I tried to do the pipenv lesson but I typed in something wrong in the code and now my mac terminal is running this code NONSTOP and I do not know how to get it to the way it was before. SOMEBODY PLS HELP
Hello @design1501151272, welcome to the forums! Try to quit terminal (cmd + Q), and if it says something like ‘this program is still running’, just force quit.
As @codeneutrino has said, you should be able to forcibly end the terminal session.
Once you’ve done that, I presume you were in the process of changing something in your
~/.bash_profile or similar. Hopefully, you created a backup copy of whichever file you were changing before you started changing it. If not, you should be able to work backwards and undo the changes you made.
After that, your terminal should behave correctly again.
i have tried that countless times, whenever I quit and go back in the code is still running
I have no idea what I changed, is there some way you could help me undo the changes I did? I really need it to work properly
You could try quitting terminal, then putting the code file in the bin-I’m not sure how drastic that would be, but it might help-then clear the bin. Alternatively you could try a force-shut down, although I wouldn’t recommend that.
This is likely caused by something that was incorrectly changed in one of the following files in your “home” directory:
Since the problem occurs whenever you open a new Terminal window, you cannot use Terminal to fix the problem.
Instead, open a Finder window and navigate to your “home” directory, which may or may be listed on the left side of your Finder window. If you do, it will have an icon that looks like a little house (home) and is labeled with your username. If you don’t, select your Desktop icon on the left, and then navigate up one directory level. That’s your home directory, which is
Your home directory should contain all of the files listed above, but you probably cannot see them listed in your home directory in the Finder window because files with names that start with a dot (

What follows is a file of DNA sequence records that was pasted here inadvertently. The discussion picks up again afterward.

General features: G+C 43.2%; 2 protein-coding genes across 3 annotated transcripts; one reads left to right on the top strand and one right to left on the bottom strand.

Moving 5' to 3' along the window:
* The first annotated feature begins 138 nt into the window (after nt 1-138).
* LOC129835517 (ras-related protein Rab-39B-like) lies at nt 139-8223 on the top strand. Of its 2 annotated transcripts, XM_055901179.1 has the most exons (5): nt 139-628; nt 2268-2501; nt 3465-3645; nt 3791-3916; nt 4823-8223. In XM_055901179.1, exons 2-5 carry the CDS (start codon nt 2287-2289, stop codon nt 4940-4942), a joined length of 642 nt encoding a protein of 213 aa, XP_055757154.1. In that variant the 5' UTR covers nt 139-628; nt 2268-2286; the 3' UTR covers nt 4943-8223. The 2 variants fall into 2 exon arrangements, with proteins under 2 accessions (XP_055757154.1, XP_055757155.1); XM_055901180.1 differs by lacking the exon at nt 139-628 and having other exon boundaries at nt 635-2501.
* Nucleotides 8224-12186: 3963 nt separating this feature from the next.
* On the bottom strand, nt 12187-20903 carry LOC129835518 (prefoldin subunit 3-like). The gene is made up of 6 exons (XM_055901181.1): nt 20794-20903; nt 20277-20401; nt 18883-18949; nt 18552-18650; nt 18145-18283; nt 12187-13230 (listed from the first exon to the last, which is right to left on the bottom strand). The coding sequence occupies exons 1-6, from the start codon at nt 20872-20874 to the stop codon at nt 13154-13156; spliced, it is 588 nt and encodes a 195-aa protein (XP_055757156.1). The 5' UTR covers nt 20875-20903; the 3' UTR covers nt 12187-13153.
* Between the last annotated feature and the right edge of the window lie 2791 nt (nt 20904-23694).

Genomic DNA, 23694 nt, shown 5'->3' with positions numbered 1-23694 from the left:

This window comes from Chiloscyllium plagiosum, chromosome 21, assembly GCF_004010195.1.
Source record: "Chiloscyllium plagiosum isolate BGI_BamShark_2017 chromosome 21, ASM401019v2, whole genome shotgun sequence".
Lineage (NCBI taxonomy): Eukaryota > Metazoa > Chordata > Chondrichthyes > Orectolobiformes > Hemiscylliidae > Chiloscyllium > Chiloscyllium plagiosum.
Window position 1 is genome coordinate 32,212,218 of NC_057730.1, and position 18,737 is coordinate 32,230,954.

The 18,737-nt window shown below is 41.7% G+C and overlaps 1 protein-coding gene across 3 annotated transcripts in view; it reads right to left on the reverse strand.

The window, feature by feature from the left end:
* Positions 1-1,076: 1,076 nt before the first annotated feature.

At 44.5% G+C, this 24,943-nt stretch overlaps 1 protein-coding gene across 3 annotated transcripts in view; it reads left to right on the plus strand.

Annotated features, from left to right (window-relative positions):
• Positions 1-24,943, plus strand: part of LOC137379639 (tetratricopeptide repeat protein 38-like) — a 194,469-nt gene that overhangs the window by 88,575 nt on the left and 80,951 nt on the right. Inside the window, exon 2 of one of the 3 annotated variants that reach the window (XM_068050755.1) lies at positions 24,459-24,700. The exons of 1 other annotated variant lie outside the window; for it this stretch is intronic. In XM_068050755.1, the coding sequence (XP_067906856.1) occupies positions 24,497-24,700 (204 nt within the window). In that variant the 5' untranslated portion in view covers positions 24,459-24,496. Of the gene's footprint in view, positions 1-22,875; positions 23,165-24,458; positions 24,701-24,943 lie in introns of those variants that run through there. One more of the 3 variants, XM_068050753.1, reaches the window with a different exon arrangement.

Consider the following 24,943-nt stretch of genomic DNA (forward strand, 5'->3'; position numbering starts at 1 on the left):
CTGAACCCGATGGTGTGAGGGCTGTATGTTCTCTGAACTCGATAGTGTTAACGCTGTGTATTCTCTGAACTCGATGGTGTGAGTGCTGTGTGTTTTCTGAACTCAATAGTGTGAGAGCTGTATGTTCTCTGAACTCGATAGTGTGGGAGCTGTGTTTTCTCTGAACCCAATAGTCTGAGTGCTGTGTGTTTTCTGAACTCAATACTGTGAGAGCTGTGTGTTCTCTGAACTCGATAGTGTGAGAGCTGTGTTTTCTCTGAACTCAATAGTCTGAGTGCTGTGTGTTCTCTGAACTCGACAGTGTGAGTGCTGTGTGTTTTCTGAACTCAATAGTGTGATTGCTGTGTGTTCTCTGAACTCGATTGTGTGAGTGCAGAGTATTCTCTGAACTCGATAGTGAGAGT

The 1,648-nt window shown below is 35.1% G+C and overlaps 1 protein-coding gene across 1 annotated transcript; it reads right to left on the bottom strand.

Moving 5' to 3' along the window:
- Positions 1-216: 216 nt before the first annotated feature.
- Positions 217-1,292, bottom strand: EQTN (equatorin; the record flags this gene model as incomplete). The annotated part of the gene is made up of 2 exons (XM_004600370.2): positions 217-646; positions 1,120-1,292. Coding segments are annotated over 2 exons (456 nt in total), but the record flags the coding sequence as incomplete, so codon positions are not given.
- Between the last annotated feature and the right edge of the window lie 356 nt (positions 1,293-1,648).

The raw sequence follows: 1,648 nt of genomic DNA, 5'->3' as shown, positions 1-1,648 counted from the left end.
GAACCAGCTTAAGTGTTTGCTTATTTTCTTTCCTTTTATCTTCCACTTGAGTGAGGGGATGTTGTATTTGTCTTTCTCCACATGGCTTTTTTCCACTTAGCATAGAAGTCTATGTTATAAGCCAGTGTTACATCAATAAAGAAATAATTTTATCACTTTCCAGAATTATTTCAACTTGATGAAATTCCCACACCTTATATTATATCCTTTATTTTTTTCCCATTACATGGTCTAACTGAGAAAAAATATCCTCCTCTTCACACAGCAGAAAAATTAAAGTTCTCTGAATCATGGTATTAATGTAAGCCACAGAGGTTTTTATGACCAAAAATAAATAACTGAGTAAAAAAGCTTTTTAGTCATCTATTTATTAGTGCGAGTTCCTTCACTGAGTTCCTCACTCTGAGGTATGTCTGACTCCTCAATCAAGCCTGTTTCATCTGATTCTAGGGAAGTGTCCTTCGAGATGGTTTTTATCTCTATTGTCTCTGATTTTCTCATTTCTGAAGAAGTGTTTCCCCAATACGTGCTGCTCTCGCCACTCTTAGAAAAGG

.) are hidden by default (which can be very annoying). To make Finder show such files, press
Shift-Command-. (press the Shift, Command, and period keys simultaneously, then release them all).
Now that you should be able to see all of the hidden files, you should be able to see all of the files above, although they may be harder to see because they may be grayed out.
One by one, find each of the files listed above in the Finder window and click on each one. When you click on one of them, you should see some of the file information displayed on the right, including several dates (Created, Modified, Last opened).
If any of those dates seem to correspond with when you started seeing this behavior, then open the selected file using a text editor, such as TextPad (all of the files listed above are text files).
Then, go to the bottom of the file to see what might have been added by some command you used during the installation process. Sometimes, whatever modified the file will even insert comments above or around the bits that were added.
If you don’t see anything that looks suspicious, move to the next file.
If you do find lines that look suspicious, comment them out by inserting a hash (
#) at the beginning of the line(s). Then save the file and open a new Terminal window to see if the problem persists. If not, you’re done. If so, move on to the next file in the list above and follow the same steps.
You could check on the Python website, their installer might be able to repair it, if it is a problem with a python file.
If it is a problem with your computer OS, you could check with your OS manufacture, an installation disk might be able to repair it.
Follow @chuckwondo’s instructions and you should be able to fix your error. I’ve done something similar by mistyping a .bash_profile command in the linux terminal and you just have to find the file and delete what you accidentally added. The nice thing is that when you’re adding something to the bash_profile it gets added on the bottom, so you just scroll to the bottom of the correct file and you should see your mistyped command there.
it fixed it!
the problem was in the problem attached
but now I have a new problem, when I open in terminal I can no loner see my username with the dollar sign next to it ready to take in code. Is there some way I can fix it?
actually that’s the same problem as before. you had no prompt then, you have no prompt now.
i suggest looking at your cpu usage when you have your terminal open
What exactly were you trying to do? Is this the link to the lesson?
If I were you, the first thing I would change is to delete the spaces on either side of your
= in the first line, uncomment that line, save the file and try opening a terminal. Your original error said this because there are not supposed to be spaces around your equals sign:
Which file is that? If it is your
~/.bash_profile, the problem is that you have an infinite loop, which would explain why you don’t get a prompt. When you open a new Terminal window, your
~/.bash_profile is automatically sourced, but the following line causes an infinite loop, so delete this line: